Oh look what you found.  Those are Banana Slugs.  Eww, you're picking them up.  They're slimy.  You'll have to wash your hands afterward.  That's alright, I can see them from here.  No thanks, I don't want to hold one.  Yes, they're cool.   Okay, I'll take a picture.  No, I really don't want to touch one. Be sure to put them back exactly where you found them.  No, you can't take one home.

The Biologist's Point Of View

Banana Slugs, very interesting.  Do you know why they have so much mucus coating their bodies?  It's to keep them moist, otherwise they would dry out. The slime also provides traction, helping them move.  Do you see the two pairs of tentacles here?  What do you think those are used for?  For seeing, that's right. These big ones on top are the "eyestalks." The slug uses them to sense light and movement.  The lower pair here detects chemicals - they use them to smell.  If you want to know more about Banana Slugs you can google them.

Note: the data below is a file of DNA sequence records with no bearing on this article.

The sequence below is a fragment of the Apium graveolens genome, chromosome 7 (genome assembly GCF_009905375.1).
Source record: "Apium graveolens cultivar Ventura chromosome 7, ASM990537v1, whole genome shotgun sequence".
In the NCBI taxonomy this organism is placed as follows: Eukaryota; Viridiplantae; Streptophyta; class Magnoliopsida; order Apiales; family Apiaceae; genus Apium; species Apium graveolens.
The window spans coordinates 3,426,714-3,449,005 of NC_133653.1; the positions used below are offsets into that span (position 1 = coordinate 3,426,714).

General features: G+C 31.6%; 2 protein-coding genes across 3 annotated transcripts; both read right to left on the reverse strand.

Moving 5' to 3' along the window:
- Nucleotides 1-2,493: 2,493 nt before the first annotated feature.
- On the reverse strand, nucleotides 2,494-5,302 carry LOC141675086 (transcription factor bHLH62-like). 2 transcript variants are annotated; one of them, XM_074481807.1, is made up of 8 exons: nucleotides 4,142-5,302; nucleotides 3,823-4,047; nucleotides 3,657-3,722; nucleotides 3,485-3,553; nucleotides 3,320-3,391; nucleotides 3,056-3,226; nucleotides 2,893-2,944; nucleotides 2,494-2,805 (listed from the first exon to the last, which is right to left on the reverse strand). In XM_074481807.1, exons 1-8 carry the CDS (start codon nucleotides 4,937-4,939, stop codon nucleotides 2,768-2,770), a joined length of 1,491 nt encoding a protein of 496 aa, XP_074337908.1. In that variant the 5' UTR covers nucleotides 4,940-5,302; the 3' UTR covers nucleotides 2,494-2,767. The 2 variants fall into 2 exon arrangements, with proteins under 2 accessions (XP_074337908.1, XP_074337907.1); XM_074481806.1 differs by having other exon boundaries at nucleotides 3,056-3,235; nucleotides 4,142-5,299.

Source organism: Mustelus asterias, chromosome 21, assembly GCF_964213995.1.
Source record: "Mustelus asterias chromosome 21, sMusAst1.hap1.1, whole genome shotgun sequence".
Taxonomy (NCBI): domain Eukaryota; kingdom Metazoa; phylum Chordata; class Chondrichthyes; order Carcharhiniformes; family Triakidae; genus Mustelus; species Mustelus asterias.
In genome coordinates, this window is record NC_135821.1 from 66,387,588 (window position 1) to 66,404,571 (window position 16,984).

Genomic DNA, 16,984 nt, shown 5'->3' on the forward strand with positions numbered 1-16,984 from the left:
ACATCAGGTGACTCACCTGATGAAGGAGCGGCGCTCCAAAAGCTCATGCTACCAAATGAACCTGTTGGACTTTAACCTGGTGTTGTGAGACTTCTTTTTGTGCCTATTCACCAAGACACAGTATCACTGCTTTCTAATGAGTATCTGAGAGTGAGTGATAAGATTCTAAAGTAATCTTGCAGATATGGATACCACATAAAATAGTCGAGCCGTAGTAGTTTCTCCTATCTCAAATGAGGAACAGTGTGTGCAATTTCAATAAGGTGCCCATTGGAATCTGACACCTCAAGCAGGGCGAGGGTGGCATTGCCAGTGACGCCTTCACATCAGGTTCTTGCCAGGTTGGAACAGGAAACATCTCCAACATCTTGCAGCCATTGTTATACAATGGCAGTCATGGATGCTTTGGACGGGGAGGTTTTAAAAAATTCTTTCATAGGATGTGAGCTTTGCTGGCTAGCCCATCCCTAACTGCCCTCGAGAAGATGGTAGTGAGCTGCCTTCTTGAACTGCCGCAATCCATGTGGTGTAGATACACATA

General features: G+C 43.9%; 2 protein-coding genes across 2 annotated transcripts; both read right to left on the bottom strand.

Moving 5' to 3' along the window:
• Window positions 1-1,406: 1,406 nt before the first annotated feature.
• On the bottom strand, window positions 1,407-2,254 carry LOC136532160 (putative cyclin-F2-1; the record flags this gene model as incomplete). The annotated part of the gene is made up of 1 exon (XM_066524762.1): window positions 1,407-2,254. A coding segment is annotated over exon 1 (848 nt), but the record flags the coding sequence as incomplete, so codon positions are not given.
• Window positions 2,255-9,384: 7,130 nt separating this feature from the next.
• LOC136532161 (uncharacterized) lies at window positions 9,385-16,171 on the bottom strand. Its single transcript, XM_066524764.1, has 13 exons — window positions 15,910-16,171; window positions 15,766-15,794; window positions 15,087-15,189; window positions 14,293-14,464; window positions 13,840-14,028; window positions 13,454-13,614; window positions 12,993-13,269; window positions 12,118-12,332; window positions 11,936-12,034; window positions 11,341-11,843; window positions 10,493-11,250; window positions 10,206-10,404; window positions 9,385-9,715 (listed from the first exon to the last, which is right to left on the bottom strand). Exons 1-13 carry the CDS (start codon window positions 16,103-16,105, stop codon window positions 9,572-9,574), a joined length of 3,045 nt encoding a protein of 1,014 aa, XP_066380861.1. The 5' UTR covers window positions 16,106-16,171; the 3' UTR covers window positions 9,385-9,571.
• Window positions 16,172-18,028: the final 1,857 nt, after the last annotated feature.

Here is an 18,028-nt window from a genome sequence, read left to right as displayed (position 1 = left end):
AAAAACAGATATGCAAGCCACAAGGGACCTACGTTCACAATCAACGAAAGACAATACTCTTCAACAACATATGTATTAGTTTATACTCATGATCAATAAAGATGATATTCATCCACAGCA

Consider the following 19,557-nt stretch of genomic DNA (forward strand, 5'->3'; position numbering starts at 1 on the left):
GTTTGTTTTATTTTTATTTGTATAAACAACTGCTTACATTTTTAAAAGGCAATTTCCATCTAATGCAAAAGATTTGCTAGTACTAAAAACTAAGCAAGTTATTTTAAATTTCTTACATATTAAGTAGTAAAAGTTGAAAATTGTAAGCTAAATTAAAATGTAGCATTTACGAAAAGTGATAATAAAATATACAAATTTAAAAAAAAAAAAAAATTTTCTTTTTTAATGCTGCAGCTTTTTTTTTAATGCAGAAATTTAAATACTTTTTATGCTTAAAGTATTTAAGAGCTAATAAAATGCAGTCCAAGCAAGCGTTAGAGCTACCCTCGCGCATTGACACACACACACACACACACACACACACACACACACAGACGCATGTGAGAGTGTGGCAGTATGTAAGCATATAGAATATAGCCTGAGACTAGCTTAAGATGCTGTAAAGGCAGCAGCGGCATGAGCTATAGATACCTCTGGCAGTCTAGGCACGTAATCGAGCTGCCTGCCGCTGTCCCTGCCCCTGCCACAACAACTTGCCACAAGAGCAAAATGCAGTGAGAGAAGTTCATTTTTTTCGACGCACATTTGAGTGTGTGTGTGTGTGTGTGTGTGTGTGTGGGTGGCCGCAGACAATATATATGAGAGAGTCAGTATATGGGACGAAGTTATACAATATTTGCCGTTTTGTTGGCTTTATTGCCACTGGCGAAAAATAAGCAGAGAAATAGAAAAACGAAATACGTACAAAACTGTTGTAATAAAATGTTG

The Environmentalist's Point Of View

Oh don't pick them up!  Well, try not to touch them too much.  You don't want to dry out their skin.    Did you know that Banana slugs eat dead plant material and recycle that into natural compost?  They are an important part of the ecosystem. Be sure you put them back under the log where you found them and try to position the log exactly where it was. Really you shouldn't be playing around here at all; you could be disturbing the habitat of many hidden creatures.  In fact everyone should get back on the path.  Actually they shouldn't even have a path here. It would be better to close this area off and keep people out.  Hmm, I better write up an environmental impact report.